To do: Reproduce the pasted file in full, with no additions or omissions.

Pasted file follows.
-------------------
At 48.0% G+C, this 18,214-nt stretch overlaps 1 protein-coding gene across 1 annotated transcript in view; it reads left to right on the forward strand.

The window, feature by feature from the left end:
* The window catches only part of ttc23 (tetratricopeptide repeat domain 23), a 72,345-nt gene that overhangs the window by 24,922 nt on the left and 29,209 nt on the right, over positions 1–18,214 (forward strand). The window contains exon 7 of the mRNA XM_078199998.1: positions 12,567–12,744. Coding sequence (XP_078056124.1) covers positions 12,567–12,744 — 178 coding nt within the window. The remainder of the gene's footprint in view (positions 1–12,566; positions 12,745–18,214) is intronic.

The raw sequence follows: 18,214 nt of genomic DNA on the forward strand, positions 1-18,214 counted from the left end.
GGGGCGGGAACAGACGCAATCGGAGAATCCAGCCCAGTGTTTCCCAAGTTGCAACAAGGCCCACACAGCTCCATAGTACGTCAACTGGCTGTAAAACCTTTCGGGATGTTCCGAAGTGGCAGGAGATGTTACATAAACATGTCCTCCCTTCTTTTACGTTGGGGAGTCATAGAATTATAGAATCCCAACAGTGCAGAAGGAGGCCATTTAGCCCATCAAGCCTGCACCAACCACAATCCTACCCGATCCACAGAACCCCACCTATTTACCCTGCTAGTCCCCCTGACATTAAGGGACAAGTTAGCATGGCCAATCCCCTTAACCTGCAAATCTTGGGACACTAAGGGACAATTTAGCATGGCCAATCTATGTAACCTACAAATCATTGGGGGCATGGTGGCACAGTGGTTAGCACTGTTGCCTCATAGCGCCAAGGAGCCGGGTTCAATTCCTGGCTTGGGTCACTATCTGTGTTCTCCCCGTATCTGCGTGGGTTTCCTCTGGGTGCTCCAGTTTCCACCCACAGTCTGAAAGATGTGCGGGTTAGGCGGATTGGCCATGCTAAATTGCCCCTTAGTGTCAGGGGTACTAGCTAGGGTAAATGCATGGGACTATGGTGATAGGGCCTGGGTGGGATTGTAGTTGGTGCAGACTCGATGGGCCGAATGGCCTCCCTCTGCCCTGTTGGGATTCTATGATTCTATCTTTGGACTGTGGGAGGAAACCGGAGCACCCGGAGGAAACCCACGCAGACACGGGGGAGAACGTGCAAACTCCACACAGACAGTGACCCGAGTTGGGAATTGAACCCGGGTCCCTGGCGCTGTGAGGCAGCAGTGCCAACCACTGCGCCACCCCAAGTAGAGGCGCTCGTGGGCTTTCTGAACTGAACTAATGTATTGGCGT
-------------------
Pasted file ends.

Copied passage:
At 48.0% G+C, this 18,214-nt stretch overlaps 1 protein-coding gene across 1 annotated transcript in view; it reads left to right on the forward strand.

The window, feature by feature from the left end:
* The window catches only part of ttc23 (tetratricopeptide repeat domain 23), a 72,345-nt gene that overhangs the window by 24,922 nt on the left and 29,209 nt on the right, over positions 1–18,214 (forward strand). The window contains exon 7 of the mRNA XM_078199998.1: positions 12,567–12,744. Coding sequence (XP_078056124.1) covers positions 12,567–12,744 — 178 coding nt within the window. The remainder of the gene's footprint in view (positions 1–12,566; positions 12,745–18,214) is intronic.

The raw sequence follows: 18,214 nt of genomic DNA on the forward strand, positions 1-18,214 counted from the left end.
GGGGCGGGAACAGACGCAATCGGAGAATCCAGCCCAGTGTTTCCCAAGTTGCAACAAGGCCCACACAGCTCCATAGTACGTCAACTGGCTGTAAAACCTTTCGGGATGTTCCGAAGTGGCAGGAGATGTTACATAAACATGTCCTCCCTTCTTTTACGTTGGGGAGTCATAGAATTATAGAATCCCAACAGTGCAGAAGGAGGCCATTTAGCCCATCAAGCCTGCACCAACCACAATCCTACCCGATCCACAGAACCCCACCTATTTACCCTGCTAGTCCCCCTGACATTAAGGGACAAGTTAGCATGGCCAATCCCCTTAACCTGCAAATCTTGGGACACTAAGGGACAATTTAGCATGGCCAATCTATGTAACCTACAAATCATTGGGGGCATGGTGGCACAGTGGTTAGCACTGTTGCCTCATAGCGCCAAGGAGCCGGGTTCAATTCCTGGCTTGGGTCACTATCTGTGTTCTCCCCGTATCTGCGTGGGTTTCCTCTGGGTGCTCCAGTTTCCACCCACAGTCTGAAAGATGTGCGGGTTAGGCGGATTGGCCATGCTAAATTGCCCCTTAGTGTCAGGGGTACTAGCTAGGGTAAATGCATGGGACTATGGTGATAGGGCCTGGGTGGGATTGTAGTTGGTGCAGACTCGATGGGCCGAATGGCCTCCCTCTGCCCTGTTGGGATTCTATGATTCTATCTTTGGACTGTGGGAGGAAACCGGAGCACCCGGAGGAAACCCACGCAGACACGGGGGAGAACGTGCAAACTCCACACAGACAGTGACCCGAGTTGGGAATTGAACCCGGGTCCCTGGCGCTGTGAGGCAGCAGTGCCAACCACTGCGCCACCCCAAGTAGAGGCGCTCGTGGGCTTTCTGAACTGAACTAATGTATTGGCGT